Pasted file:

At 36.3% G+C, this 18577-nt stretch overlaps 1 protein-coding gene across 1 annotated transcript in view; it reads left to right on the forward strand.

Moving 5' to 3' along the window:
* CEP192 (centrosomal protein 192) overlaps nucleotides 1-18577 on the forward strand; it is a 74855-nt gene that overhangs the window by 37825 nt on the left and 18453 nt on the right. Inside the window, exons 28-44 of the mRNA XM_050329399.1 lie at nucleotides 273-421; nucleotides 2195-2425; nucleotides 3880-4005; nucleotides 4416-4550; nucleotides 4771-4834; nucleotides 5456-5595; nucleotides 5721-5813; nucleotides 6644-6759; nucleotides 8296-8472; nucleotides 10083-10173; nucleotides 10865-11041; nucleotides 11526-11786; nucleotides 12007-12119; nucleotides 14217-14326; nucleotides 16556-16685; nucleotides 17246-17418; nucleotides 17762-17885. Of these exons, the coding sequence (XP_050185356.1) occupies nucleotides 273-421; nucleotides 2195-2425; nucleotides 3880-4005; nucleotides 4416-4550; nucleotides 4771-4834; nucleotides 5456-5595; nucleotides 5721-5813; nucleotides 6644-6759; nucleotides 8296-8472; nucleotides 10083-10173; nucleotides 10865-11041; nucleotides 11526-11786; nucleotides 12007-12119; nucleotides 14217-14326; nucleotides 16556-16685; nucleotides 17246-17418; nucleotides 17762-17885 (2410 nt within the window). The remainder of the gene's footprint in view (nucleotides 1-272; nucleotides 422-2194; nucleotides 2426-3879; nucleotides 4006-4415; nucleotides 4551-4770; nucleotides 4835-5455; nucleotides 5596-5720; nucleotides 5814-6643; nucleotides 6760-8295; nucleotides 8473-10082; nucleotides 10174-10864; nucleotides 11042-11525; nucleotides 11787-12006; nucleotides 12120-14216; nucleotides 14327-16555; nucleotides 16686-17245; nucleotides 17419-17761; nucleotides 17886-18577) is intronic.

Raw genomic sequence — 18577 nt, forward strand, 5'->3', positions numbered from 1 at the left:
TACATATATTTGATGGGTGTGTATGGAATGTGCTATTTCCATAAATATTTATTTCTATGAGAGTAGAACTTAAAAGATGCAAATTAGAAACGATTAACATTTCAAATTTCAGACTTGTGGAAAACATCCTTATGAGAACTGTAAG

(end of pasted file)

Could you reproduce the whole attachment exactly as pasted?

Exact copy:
At 36.3% G+C, this 18577-nt stretch overlaps 1 protein-coding gene across 1 annotated transcript in view; it reads left to right on the forward strand.

Moving 5' to 3' along the window:
* CEP192 (centrosomal protein 192) overlaps nucleotides 1-18577 on the forward strand; it is a 74855-nt gene that overhangs the window by 37825 nt on the left and 18453 nt on the right. Inside the window, exons 28-44 of the mRNA XM_050329399.1 lie at nucleotides 273-421; nucleotides 2195-2425; nucleotides 3880-4005; nucleotides 4416-4550; nucleotides 4771-4834; nucleotides 5456-5595; nucleotides 5721-5813; nucleotides 6644-6759; nucleotides 8296-8472; nucleotides 10083-10173; nucleotides 10865-11041; nucleotides 11526-11786; nucleotides 12007-12119; nucleotides 14217-14326; nucleotides 16556-16685; nucleotides 17246-17418; nucleotides 17762-17885. Of these exons, the coding sequence (XP_050185356.1) occupies nucleotides 273-421; nucleotides 2195-2425; nucleotides 3880-4005; nucleotides 4416-4550; nucleotides 4771-4834; nucleotides 5456-5595; nucleotides 5721-5813; nucleotides 6644-6759; nucleotides 8296-8472; nucleotides 10083-10173; nucleotides 10865-11041; nucleotides 11526-11786; nucleotides 12007-12119; nucleotides 14217-14326; nucleotides 16556-16685; nucleotides 17246-17418; nucleotides 17762-17885 (2410 nt within the window). The remainder of the gene's footprint in view (nucleotides 1-272; nucleotides 422-2194; nucleotides 2426-3879; nucleotides 4006-4415; nucleotides 4551-4770; nucleotides 4835-5455; nucleotides 5596-5720; nucleotides 5814-6643; nucleotides 6760-8295; nucleotides 8473-10082; nucleotides 10174-10864; nucleotides 11042-11525; nucleotides 11787-12006; nucleotides 12120-14216; nucleotides 14327-16555; nucleotides 16686-17245; nucleotides 17419-17761; nucleotides 17886-18577) is intronic.

Raw genomic sequence — 18577 nt, forward strand, 5'->3', positions numbered from 1 at the left:
TACATATATTTGATGGGTGTGTATGGAATGTGCTATTTCCATAAATATTTATTTCTATGAGAGTAGAACTTAAAAGATGCAAATTAGAAACGATTAACATTTCAAATTTCAGACTTGTGGAAAACATCCTTATGAGAACTGTAAG